Jack and his fellow residents have been around eight or nine decades yet they still strive to stay involved. What keeps Jack going is the thought that we could end hunger here in Tucson if lots of people got involved with One Can A Week. Jack recognizes that it’s a lofty goal but he’s not giving up … and neither am I.


Mellow Yellow
That’s the feeling I get when I still see all of those Cheerios boxes and bananas. Some kids are going to have that all-important breakfast for the next week or so. We just have to keep the cereal coming.

We collected a total of 172 lbs. of food. The money we donated amounted to $34.50, a $25.00 check and $9.50 in cash.

See you Sunday,

Peter

Monday, October 31, 2011

147th Week Update - Miles Neighborhood Food Collection Project

Hi Folks,
You Can Feel the Pain in His Heart

It was pretty obvious that Bill Carnegie, CEO of the Community Food Bank of Southern Arizona loves his job. Months back, as he took Bobby Rich from MIXfm and me on a personal tour of the huge warehouse facility—which in itself is an indication of the huge problem he oversees—Bill talked glowingly about his up-to-date food distribution center and the numerous programs they have in place to feed the needy in Tucson.

The ever-increasing demand for food is the reason the
Community Food Bank’s shelves are often empty.
Just a few days ago I received a copy of Nourishing News, their quarterly newsletter. In his "A Note from the President" column, Bill’s presentation was a bit more somber. "Four years ago,” he wrote, “we were assisting about 98,000 men, women and children each month; today that number is 235,000. We are nervous about the future."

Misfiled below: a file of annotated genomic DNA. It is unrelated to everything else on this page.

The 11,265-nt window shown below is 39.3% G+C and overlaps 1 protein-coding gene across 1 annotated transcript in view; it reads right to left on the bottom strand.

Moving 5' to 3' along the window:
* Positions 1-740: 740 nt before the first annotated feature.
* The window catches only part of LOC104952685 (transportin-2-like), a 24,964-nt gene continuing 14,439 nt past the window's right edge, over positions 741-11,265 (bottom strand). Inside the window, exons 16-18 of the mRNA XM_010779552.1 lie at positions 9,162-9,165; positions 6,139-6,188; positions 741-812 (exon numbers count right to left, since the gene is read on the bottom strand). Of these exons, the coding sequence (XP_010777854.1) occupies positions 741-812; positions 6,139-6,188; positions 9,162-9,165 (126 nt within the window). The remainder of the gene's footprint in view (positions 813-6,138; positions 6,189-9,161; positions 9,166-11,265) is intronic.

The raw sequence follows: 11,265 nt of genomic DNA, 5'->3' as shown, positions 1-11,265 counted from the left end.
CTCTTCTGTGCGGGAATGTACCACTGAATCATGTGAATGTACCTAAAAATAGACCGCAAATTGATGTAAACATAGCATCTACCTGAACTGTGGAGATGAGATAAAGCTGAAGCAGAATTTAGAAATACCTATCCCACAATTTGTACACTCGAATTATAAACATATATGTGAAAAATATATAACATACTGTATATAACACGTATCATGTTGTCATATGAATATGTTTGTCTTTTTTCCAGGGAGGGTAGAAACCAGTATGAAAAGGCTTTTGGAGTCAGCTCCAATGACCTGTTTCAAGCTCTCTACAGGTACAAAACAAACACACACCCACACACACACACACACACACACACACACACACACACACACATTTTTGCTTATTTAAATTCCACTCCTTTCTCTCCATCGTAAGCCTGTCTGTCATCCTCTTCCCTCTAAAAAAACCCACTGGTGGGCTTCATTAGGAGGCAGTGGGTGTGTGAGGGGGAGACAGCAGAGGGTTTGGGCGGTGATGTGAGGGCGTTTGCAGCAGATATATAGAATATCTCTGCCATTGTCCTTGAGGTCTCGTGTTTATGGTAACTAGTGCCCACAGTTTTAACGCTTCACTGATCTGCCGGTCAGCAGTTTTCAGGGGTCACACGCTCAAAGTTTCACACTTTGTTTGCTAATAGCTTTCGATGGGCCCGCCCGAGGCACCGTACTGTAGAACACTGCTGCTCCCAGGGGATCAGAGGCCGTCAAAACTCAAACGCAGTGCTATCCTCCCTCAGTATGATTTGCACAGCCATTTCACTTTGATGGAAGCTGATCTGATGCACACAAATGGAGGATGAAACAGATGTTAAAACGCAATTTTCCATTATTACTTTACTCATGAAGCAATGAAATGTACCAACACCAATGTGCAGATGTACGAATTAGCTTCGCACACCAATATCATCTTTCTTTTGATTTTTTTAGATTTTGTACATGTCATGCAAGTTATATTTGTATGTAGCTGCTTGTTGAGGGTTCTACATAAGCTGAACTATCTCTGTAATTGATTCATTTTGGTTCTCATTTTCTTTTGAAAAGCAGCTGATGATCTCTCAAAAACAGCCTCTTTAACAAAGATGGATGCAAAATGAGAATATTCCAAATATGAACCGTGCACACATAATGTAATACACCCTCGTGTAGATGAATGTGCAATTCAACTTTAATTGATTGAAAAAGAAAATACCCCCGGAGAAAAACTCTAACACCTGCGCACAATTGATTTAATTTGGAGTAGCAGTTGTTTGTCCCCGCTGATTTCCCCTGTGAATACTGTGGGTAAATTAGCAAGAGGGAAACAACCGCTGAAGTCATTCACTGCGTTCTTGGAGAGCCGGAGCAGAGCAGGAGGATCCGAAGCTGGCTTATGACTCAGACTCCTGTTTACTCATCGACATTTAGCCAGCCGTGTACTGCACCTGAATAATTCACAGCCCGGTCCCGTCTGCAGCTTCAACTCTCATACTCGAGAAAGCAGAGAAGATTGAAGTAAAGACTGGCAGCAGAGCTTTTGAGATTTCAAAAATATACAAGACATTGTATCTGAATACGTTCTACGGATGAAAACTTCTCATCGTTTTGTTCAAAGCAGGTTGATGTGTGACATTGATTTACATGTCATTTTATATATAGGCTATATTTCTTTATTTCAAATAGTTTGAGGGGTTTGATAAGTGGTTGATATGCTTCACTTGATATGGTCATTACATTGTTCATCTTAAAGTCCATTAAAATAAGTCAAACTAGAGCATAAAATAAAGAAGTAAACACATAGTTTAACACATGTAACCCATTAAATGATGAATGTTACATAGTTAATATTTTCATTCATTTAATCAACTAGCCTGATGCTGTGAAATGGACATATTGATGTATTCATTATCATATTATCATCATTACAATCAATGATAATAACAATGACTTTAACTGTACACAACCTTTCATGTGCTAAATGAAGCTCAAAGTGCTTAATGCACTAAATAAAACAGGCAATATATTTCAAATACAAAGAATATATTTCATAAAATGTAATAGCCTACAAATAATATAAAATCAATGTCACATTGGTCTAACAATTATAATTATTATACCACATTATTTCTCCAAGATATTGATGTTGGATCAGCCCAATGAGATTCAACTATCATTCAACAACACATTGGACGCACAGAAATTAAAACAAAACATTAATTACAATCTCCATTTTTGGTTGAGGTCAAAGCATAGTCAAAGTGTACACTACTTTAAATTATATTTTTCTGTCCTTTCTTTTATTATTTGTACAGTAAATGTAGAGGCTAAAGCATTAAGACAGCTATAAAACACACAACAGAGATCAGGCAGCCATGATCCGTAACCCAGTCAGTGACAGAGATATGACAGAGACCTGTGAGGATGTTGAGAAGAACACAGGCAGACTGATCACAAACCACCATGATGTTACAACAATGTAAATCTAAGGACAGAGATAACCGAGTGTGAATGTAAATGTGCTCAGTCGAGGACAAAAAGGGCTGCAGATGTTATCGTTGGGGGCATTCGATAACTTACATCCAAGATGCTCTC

Well, considering the planet Earth is now home to more than 7 billion humans as calculated by the UN Population Fund and growing 220,980 more souls daily, we all should be nervous right along with Bill. If we don't all take this problem seriously, Mother Nature, in the long run, will correct the situation. And that won't be pretty.

In the short term, while we create those long-term programs to modify human behavior, there is something we can do right now. Be fair.

Those two words seem to have disappeared from the lexicon of those in congress, the health care industry, the oil companies, and the financial institutions. Actually it appears most of the significant organizations running our society have lost their sense of fairness.

But then there are those rays of hope slicing through the darkness. For instance, the National Football League sets up its annual draft of the newest and brightest players by ranking teams in reverse order based on the prior season's record. Then they allow the worst team to pick first. Spreading the talent around and helping the less fortunate in the NFL just makes good business sense. Who’s going to attend or watch a game where the downtrodden keep on getting more down troddened.

One of the first things our parents and teachers encourage us to do in our early socialization process is to share. It, too, makes good sense and it makes for peaceful and productive communities. Why this concept becomes alien to many adults who have some bucks in the bank and a lust for power in their hearts is one of those great mysteries of life.

In the 1960s when materialism became the all-consuming goal here in America, it was said, “the one who dies with the most toys, wins.” This is an axiom with an interesting and profound word choice. Aren’t toys for kids and aren’t kids supposed to share on their way to becoming caring adults?

Bill, and the rest of us, wouldn’t have to be so nervous about the future if the answer to those two questions is a simple “Yes.”

Keep the Cereal Coming